Every day brings more news of the latest dead and injured soldiers in Afghanistan. More and more of us demand withdrawal, and are countered by those who say that having come this far we can't just back out of the war, leaving the Afghanis to their fate. That would be irresponsible. Even if that's what the majority of Afghanis want us to do. No - we're there to rid the world of jihadis and assorted bad guys, preventing them plotting their devilish plots, thereby keeping the civilised world safe for the good guys. Us.

We've helped to kill more than 100,000 innocent Iraqis in revenge for the Twin Towers - even though Iraq had nothing to do with that atrocity – but we're still the Christian good guys. Even though Jesus said forget about revenge - an eye for an eye and a tooth for a tooth. Especially the eyes and teeth of people who haven't laid a finger on you.

In that instance “turning the other cheek” would have involved staying in control of destructive emotions and in a completely objective spirit of non-attachment setting about 1) discovering who were the perpetrators of those criminal acts, and 2) bringing them to justice. Yes - letting the international courts of justice deal with the criminal perpetrators. But no – we had to have a War On Terror and the ruthless destruction of an entire country. Just because we could. Regardless of the cost to those involved in and those affected by the war. Regardless of the near-destruction of the entire civilian infrastructure in Iraq. Hospitals, homes, power supplies, industries, commerce, trade and livelihoods. Afghanistan had a lot less to lose from having the shit shelled out of it. Though it still lost plenty. And hasn't noticeably gained a great deal.

Yes – those were the days. Shock and Awe. Hell – rebuilding Iraq, or trying to, or appearing to, was at least profitable. Incredibly profitable for Uncle Sam's favoured sons and daughters – Halliburton, Blackwater, et al.  The world's first privatised war and semi-reconstruction of an entire country.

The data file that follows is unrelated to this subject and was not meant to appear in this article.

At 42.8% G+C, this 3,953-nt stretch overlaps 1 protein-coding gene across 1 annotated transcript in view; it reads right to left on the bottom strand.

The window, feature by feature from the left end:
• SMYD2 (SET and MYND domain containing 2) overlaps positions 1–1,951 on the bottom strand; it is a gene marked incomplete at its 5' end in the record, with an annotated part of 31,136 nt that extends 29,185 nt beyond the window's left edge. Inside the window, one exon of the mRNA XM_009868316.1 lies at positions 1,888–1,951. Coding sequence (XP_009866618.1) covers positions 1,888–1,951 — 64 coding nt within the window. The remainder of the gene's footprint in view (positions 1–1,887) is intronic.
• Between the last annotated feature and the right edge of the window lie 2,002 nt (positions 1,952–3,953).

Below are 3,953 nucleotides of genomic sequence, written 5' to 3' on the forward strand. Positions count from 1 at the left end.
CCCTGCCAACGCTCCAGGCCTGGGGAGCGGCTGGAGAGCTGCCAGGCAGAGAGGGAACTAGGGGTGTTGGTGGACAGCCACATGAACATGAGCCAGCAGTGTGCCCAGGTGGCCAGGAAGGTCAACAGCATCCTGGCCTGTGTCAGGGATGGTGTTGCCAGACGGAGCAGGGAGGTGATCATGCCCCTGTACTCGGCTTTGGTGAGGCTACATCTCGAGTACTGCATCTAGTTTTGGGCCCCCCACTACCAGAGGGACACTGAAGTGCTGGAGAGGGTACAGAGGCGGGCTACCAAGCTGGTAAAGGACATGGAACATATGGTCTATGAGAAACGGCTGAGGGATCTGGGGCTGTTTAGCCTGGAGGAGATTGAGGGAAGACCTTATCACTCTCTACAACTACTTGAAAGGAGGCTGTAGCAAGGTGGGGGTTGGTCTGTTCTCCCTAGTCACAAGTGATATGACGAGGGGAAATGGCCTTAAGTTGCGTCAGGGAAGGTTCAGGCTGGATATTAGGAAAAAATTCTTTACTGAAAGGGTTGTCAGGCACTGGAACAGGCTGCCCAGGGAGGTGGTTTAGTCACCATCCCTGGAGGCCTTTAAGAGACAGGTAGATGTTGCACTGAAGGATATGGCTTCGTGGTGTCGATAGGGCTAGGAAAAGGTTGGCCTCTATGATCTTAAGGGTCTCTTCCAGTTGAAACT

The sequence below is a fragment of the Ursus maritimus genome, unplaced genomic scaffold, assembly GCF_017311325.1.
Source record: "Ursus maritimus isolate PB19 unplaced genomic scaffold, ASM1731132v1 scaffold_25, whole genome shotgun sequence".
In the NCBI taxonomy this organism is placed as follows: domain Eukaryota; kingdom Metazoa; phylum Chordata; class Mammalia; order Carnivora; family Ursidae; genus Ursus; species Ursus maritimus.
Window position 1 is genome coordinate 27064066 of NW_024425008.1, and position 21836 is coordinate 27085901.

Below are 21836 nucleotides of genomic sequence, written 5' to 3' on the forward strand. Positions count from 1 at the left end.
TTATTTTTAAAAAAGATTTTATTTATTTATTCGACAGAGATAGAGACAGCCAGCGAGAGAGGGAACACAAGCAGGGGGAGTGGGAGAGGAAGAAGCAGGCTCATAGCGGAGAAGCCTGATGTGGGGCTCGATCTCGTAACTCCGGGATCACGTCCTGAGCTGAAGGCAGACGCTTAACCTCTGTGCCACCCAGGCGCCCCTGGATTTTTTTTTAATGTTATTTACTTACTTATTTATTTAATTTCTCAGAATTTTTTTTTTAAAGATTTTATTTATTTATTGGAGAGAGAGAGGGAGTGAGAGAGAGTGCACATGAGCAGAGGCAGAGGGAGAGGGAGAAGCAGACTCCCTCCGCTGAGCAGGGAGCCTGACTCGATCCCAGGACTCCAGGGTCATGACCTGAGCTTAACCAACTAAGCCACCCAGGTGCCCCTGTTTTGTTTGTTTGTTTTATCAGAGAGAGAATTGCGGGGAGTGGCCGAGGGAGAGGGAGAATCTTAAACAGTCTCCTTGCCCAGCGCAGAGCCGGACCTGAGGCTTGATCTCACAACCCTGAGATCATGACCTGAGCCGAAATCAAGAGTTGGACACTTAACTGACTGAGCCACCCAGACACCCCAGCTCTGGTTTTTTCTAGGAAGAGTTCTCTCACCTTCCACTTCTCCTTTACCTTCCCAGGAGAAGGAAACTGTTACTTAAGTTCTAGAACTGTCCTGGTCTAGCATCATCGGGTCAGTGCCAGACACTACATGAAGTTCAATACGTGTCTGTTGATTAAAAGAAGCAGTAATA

Well they do say you can't make an omelette without breaking eggs. For the USA and its allies the world isn't so much their oyster as their omelette.

There was an excellent documentary on TV last week about Harry Patch and the last of the WW1 generation, and the things they went through in the trenches.
At one point during the advance a German emerged from a trench, bayonet fixed, and ran towards Patch. The 19-year-old drew his service revolver and shot the German in the shoulder. Still he came on.
The gun team had made an unusually humane and highly irregular pact that they would not shoot to kill unless absolutely necessary, and Patch remembered this code as he again took aim. “I couldn’t kill him. He was a man I never knew, I couldn’t talk to him. I shot him above the ankle, above the knee. He went down. He said something to me in German – God knows what it was – but for him the war was over.”
Like most of those who had survived the war, Harry Patch simply returned to his former life as a civilian and settled down to married life. But he returned to Combe Down “thoroughly disillusioned”: “I could never understand why my country could call me from my peacetime job and train me to go to France and try to kill a man I never knew. Why did we fight? I asked myself that, many times."
He never spoke about the war – not even to his wife of 57 years. In this regard, he was not unusual. As Dennis Goodwin, founder, along with his son, of the World War One Veterans’ Association, puts it, these men “simply retreated into their own shell hole of memories”.